No, Mr. Freneau, this is not the way to exculpate yourself before a judicious public, from the conclusions which are to be drawn from the most convincing facts. Nor can it be believed, from any thing that you have either sworn or said, that the whole of what has been alleged is “a lie."
The material facts which have been alleged, and may be added in confirmation, are either acknowledged, or such as you dare not deny; and they prove decisively your improper connection with the Secretary of State, and the influence of that connection upon your press.
It is a fact which you have acknowledged, that you receive a regular salary from the Secretary of State, as clerk in his department for foreign languages, while you pretend not to act in any other capacity than that of translator of one foreign language.
It is a fact which you tacitly concede, that you came from New-York, where you was in capacity of an editor or director of a newspaper, to become in this city editor of the National Gazette.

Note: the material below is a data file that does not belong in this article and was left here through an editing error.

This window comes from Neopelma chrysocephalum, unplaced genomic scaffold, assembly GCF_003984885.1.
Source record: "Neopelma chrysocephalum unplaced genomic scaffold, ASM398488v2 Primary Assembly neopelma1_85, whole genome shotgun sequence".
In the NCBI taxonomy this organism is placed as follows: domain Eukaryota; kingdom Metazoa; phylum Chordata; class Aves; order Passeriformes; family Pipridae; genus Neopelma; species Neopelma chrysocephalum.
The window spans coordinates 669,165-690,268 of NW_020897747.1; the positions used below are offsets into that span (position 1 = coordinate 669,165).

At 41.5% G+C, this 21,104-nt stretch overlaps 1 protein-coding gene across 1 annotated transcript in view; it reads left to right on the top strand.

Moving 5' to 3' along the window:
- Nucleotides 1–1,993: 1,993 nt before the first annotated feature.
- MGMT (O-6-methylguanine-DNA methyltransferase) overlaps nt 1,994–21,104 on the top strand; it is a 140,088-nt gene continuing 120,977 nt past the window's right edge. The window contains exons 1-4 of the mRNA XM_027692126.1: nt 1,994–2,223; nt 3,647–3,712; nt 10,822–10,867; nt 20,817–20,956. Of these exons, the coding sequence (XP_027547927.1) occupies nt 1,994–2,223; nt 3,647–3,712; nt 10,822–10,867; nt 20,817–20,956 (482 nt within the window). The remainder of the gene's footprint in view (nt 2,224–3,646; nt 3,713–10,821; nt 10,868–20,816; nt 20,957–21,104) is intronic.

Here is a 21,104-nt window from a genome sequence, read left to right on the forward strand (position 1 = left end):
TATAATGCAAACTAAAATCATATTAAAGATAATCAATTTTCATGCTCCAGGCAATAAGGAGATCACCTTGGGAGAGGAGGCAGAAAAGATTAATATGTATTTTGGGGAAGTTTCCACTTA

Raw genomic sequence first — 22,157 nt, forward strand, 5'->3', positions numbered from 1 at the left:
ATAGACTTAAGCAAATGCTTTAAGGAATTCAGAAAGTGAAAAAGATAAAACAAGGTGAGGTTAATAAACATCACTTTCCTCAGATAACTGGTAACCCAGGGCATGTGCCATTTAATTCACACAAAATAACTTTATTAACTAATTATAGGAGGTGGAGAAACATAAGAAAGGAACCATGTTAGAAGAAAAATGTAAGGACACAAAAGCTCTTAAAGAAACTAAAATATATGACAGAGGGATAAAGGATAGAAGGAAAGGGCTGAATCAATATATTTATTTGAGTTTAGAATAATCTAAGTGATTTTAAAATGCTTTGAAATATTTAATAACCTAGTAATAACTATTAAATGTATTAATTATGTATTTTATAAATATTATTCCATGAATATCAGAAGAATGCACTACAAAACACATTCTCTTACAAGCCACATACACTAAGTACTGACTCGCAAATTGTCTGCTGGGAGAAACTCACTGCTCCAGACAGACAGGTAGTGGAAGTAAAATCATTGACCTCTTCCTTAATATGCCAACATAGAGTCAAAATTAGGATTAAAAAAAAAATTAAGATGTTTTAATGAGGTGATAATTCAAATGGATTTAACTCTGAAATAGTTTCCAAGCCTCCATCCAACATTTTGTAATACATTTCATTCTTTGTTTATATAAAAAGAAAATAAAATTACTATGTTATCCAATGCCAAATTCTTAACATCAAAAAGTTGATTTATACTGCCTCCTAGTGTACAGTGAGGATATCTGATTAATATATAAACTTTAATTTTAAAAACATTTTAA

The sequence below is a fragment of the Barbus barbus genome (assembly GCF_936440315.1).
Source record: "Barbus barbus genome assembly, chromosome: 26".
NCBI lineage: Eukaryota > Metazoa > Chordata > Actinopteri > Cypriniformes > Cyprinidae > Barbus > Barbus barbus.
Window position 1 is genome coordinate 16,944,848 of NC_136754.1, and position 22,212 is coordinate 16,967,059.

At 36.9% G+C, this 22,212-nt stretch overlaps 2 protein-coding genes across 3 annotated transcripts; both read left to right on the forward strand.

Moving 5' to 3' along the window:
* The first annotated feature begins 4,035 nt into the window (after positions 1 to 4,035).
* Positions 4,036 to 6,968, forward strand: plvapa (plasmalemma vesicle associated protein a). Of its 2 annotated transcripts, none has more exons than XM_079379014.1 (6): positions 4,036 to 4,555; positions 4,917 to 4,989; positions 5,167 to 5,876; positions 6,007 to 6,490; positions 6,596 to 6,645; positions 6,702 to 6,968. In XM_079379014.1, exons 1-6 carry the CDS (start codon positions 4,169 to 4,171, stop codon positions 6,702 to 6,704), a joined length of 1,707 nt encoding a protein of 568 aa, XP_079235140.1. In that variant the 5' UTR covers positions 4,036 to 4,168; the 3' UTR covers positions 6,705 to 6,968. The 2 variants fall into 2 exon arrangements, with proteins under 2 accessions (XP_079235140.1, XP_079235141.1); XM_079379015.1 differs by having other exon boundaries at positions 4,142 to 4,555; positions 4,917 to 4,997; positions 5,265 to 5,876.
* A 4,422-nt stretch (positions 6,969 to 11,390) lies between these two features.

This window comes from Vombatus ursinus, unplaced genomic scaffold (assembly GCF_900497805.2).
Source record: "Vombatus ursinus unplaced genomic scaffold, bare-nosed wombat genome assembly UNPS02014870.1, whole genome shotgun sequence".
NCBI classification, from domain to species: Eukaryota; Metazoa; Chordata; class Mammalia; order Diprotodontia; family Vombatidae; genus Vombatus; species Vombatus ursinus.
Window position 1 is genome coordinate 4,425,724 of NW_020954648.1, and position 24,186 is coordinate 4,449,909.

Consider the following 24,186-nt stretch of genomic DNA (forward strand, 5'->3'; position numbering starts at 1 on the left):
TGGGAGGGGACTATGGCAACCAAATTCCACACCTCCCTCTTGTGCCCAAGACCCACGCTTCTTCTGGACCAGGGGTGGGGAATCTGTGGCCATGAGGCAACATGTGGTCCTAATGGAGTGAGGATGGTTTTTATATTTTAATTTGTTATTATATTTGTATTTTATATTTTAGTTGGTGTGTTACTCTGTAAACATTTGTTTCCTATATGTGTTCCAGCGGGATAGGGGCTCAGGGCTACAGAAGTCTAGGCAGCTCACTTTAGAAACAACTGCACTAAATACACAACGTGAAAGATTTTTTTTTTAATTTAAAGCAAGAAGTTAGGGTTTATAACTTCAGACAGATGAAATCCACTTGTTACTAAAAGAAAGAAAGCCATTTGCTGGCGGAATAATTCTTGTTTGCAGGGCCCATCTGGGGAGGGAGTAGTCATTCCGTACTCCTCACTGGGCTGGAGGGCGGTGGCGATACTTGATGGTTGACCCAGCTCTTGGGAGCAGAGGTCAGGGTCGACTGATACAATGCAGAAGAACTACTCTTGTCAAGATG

It is a fact which you dare not deny, that your appointment as clerk for foreign languages, was cotemporary with or rather antecedent to the commencement of your paper. The first number of your paper is dated 31st of October, 1791, your appointment was announced in the Daily Advertiser of October 26th, 1791 (a paper printed in New-York), in the following terms: “We hear from Philadelphia that the Hon. Thomas Jefferson, Esq., Secretary of State for the United States, has appointed Captain Philip Freneau, Interpreter of the French language for the Department of State."*